To use Seller-Fulfilled Prime, you’ll need your own warehouse to control inventory and fulfillment — which can be costly to acquire, maintain and staff. In addition, as a seller fulfilled (or merchant fulfilled) Prime member, you HAVE to ship Prime orders same-day. This means your warehouse must be streamlined to process orders at high efficiency.
4. Inventory Control
Inventory control certainly ties in with the storage issues we just highlighted, too.
With Fulfillment by Amazon, after you’ve sent your inventory to Amazon’s fulfillment warehouses, it’s gone. This sounds like an obvious statement, but the impact of this means you’ll be limited when running promotions on other marketplaces or your own .com. In some cases, you may have to recall inventory from Amazon or be prepared to pay for the marketplace’s multichannel fulfillment services.
Having Amazon house your inventory can also make things tricky when it comes to determining exactly what’s in stock and when inventory is getting stale. As mentioned above, Amazon charges penalty fees for inventory stored in a fulfillment center for longer than six months.
The difference when it comes to SFP is that you have complete control over your stock — no split inventory between Amazon’s warehouses and your own. All your inventory can be stored in one central location, meaning you have complete power over your stock. This is a big plus if you sell on multiple sales channels or have a brick-and-mortar location. The benefits are even more evident when it comes to events such as Prime Day or the Cyber Five, when there’s no limit on how much you can sell.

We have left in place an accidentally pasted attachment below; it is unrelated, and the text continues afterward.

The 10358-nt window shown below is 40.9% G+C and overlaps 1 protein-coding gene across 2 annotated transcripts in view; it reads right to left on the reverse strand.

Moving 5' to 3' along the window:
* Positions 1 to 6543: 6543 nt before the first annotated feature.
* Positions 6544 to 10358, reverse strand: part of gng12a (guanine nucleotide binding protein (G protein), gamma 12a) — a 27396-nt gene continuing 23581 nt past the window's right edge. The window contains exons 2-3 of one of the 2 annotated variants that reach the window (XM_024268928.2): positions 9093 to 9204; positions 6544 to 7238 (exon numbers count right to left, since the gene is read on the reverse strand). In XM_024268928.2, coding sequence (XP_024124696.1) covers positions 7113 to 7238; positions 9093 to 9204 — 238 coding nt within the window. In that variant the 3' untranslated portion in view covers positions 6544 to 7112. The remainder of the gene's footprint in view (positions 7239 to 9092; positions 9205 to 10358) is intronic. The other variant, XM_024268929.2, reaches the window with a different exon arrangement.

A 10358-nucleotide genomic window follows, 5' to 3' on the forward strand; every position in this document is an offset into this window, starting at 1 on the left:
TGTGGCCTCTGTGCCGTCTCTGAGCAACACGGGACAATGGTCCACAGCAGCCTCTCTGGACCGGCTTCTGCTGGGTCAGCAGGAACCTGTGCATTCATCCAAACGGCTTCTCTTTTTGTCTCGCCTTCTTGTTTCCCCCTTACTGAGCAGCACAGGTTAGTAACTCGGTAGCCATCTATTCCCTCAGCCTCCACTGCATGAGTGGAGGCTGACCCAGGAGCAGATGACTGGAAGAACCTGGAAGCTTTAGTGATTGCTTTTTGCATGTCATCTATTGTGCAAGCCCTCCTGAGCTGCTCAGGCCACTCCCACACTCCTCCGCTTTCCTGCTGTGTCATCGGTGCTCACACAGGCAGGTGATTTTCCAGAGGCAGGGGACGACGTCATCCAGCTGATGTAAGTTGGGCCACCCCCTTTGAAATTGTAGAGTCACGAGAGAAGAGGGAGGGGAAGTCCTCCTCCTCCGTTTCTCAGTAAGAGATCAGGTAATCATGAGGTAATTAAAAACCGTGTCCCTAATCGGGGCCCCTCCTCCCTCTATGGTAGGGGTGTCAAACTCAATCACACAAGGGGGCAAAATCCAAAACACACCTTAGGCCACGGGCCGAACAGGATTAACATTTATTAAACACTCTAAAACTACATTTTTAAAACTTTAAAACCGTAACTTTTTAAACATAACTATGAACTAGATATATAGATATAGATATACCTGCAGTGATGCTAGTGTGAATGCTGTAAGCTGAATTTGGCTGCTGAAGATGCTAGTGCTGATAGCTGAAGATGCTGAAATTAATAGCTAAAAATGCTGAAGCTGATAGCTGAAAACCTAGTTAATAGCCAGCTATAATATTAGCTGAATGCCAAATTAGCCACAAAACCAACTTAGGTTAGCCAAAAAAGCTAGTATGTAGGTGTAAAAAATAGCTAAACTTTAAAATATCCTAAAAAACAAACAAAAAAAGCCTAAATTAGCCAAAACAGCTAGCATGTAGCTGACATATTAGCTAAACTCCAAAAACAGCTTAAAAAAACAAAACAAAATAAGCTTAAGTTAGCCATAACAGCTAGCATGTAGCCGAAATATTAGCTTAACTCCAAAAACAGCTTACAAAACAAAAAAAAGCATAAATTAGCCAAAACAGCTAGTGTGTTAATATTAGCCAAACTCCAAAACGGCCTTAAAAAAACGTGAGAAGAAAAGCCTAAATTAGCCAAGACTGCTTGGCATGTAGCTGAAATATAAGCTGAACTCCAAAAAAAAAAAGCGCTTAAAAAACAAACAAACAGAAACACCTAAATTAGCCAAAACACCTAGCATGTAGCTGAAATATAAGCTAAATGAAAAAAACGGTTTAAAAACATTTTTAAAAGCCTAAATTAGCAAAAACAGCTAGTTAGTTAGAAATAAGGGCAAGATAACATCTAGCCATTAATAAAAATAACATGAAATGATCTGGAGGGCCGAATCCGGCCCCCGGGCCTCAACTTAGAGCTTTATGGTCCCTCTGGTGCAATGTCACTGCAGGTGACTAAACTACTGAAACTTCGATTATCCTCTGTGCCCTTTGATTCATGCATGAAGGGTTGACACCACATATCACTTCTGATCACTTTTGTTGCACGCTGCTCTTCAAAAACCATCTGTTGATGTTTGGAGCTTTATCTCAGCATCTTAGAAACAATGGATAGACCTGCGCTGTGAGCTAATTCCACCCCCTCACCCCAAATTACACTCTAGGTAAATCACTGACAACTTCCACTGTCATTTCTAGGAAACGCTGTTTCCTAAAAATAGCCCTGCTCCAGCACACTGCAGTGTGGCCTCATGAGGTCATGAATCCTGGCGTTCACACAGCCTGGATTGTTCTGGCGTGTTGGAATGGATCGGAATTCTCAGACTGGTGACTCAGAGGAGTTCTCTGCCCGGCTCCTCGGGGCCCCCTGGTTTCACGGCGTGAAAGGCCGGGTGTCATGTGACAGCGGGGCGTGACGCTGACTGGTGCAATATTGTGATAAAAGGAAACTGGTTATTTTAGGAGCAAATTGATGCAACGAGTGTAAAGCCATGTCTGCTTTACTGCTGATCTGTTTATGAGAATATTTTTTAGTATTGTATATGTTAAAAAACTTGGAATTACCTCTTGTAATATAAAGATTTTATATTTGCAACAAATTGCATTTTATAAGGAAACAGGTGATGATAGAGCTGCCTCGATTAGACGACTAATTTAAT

When your inventory is fulfilled by Amazon, the marketplace handles returns on your behalf and provides their “top-class” customer service. This is very useful for smaller businesses, which will benefit from the time and resources it can save.
With SFP, your company handles all returns. This means you’ll need to have your own highly operational returns and customer service departments. However, this brings its own benefits because — whereas Amazon sends FBA members a general box of returned goods — things are certainly less vague with SFP. You can easily identify exactly which returned item ties to which order, greatly reducing the risk of potential customer fraud.
Keep in mind, however, that Amazon requires SFP sellers to abide by the same rules that apply to orders fulfilled by the marketplace itself. That means items are automatically authorized for return at the seller’s expense, without the seller being contacted first.
Plenty to Consider
These five differences certainly highlight the main variations between Fulfillment by Amazon and Seller Fulfilled Prime programs.
It’s clear that both SFP and FBA have certain advantages and disadvantages, and they will appeal to different businesses with different aspirations.
Two final parting thoughts may help clear things up a bit more:
First, it’s worth mentioning that becoming eligible for Amazon’s Seller Fulfilled Prime program comes with its own set of strict requirements. And once a seller enters this first-party relationship, it doesn’t mean an end to all complexities. There will still be inventory to update, purchase orders to manage, shipment notifications to watch and invoices to maintain.
Second, sellers that benefit most from SFP tend to leverage their inventory across multiple channels instead of selling solely on Amazon. In fact, many sellers won’t necessarily see big savings — and may even see their fulfillment costs increase slightly. But being able to sell more at higher volumes across multiple channels can make up for any costs incurred through SFP.
We know it’s not easy to determine which program is best for your business, and ChannelAdvisor is here to help! Drop us a line with any questions you have, or if you want to learn more about our solutions for first-party order support, fulfillment integrations and more.
Editor’s Note: This post was originally published on November 3, 2017 and has been updated for accuracy and comprehensiveness.